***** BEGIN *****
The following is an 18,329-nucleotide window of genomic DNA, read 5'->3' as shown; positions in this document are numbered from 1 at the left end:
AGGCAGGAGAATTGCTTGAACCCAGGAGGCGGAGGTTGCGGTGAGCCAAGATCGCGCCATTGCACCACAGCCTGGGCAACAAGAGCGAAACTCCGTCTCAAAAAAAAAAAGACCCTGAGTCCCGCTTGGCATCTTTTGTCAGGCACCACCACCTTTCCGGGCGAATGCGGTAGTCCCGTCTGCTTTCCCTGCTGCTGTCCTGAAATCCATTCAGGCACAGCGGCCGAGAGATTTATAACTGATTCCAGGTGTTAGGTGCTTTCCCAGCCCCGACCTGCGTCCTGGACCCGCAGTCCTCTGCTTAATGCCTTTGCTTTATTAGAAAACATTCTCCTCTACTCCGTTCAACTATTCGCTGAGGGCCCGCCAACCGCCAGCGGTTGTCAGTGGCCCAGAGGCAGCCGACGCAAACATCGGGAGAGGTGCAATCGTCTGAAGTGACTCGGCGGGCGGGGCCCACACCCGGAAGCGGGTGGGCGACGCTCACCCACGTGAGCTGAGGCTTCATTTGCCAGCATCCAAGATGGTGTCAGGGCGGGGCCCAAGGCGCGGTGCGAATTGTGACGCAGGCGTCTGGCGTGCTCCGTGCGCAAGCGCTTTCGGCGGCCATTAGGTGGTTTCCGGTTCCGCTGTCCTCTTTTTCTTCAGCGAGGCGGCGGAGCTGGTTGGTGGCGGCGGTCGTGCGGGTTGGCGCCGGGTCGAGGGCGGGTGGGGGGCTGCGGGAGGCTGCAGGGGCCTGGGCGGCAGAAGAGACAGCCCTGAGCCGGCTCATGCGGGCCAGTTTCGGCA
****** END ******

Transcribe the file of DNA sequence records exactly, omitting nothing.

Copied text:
The following is an 18,329-nucleotide window of genomic DNA, read 5'->3' as shown; positions in this document are numbered from 1 at the left end:
AGGCAGGAGAATTGCTTGAACCCAGGAGGCGGAGGTTGCGGTGAGCCAAGATCGCGCCATTGCACCACAGCCTGGGCAACAAGAGCGAAACTCCGTCTCAAAAAAAAAAAGACCCTGAGTCCCGCTTGGCATCTTTTGTCAGGCACCACCACCTTTCCGGGCGAATGCGGTAGTCCCGTCTGCTTTCCCTGCTGCTGTCCTGAAATCCATTCAGGCACAGCGGCCGAGAGATTTATAACTGATTCCAGGTGTTAGGTGCTTTCCCAGCCCCGACCTGCGTCCTGGACCCGCAGTCCTCTGCTTAATGCCTTTGCTTTATTAGAAAACATTCTCCTCTACTCCGTTCAACTATTCGCTGAGGGCCCGCCAACCGCCAGCGGTTGTCAGTGGCCCAGAGGCAGCCGACGCAAACATCGGGAGAGGTGCAATCGTCTGAAGTGACTCGGCGGGCGGGGCCCACACCCGGAAGCGGGTGGGCGACGCTCACCCACGTGAGCTGAGGCTTCATTTGCCAGCATCCAAGATGGTGTCAGGGCGGGGCCCAAGGCGCGGTGCGAATTGTGACGCAGGCGTCTGGCGTGCTCCGTGCGCAAGCGCTTTCGGCGGCCATTAGGTGGTTTCCGGTTCCGCTGTCCTCTTTTTCTTCAGCGAGGCGGCGGAGCTGGTTGGTGGCGGCGGTCGTGCGGGTTGGCGCCGGGTCGAGGGCGGGTGGGGGGCTGCGGGAGGCTGCAGGGGCCTGGGCGGCAGAAGAGACAGCCCTGAGCCGGCTCATGCGGGCCAGTTTCGGCA